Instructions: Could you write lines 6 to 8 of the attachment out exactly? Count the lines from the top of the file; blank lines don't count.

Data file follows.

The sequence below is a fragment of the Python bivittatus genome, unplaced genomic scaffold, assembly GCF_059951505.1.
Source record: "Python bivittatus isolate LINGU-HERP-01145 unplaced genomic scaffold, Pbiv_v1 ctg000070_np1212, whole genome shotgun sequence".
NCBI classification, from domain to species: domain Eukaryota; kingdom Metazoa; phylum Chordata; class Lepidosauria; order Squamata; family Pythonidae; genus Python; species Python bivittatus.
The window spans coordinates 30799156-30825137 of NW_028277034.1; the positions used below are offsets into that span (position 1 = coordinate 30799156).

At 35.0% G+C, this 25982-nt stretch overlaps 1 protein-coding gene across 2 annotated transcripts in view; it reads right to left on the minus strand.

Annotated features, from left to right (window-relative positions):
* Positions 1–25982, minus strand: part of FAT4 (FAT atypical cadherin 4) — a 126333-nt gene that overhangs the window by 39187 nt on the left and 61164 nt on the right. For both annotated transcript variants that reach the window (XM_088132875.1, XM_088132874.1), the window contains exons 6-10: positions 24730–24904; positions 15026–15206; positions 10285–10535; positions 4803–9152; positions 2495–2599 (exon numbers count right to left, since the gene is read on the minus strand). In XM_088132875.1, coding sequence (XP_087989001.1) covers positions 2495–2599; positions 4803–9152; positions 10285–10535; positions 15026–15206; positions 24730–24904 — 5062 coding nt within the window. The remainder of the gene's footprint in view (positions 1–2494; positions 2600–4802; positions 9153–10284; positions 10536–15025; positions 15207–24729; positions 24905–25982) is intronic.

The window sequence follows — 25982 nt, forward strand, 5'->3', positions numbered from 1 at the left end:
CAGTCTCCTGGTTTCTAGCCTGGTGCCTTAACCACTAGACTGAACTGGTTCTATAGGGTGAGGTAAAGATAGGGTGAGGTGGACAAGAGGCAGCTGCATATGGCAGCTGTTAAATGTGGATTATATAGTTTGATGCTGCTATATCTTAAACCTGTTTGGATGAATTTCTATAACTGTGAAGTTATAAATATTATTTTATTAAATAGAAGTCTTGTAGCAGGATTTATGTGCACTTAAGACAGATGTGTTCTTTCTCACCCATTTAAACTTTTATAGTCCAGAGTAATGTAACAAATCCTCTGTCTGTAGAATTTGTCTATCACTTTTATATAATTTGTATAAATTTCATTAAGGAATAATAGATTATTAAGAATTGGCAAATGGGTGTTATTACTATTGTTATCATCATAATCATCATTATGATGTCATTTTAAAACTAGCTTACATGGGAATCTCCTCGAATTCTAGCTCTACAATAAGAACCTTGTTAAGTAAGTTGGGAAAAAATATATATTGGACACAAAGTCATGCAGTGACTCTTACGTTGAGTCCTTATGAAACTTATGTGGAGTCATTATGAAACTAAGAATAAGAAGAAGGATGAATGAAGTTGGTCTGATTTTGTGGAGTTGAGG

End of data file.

Annotated features, from left to right (window-relative positions):
* Positions 1–25982, minus strand: part of FAT4 (FAT atypical cadherin 4) — a 126333-nt gene that overhangs the window by 39187 nt on the left and 61164 nt on the right. For both annotated transcript variants that reach the window (XM_088132875.1, XM_088132874.1), the window contains exons 6-10: positions 24730–24904; positions 15026–15206; positions 10285–10535; positions 4803–9152; positions 2495–2599 (exon numbers count right to left, since the gene is read on the minus strand). In XM_088132875.1, coding sequence (XP_087989001.1) covers positions 2495–2599; positions 4803–9152; positions 10285–10535; positions 15026–15206; positions 24730–24904 — 5062 coding nt within the window. The remainder of the gene's footprint in view (positions 1–2494; positions 2600–4802; positions 9153–10284; positions 10536–15025; positions 15207–24729; positions 24905–25982) is intronic.

The window sequence follows — 25982 nt, forward strand, 5'->3', positions numbered from 1 at the left end: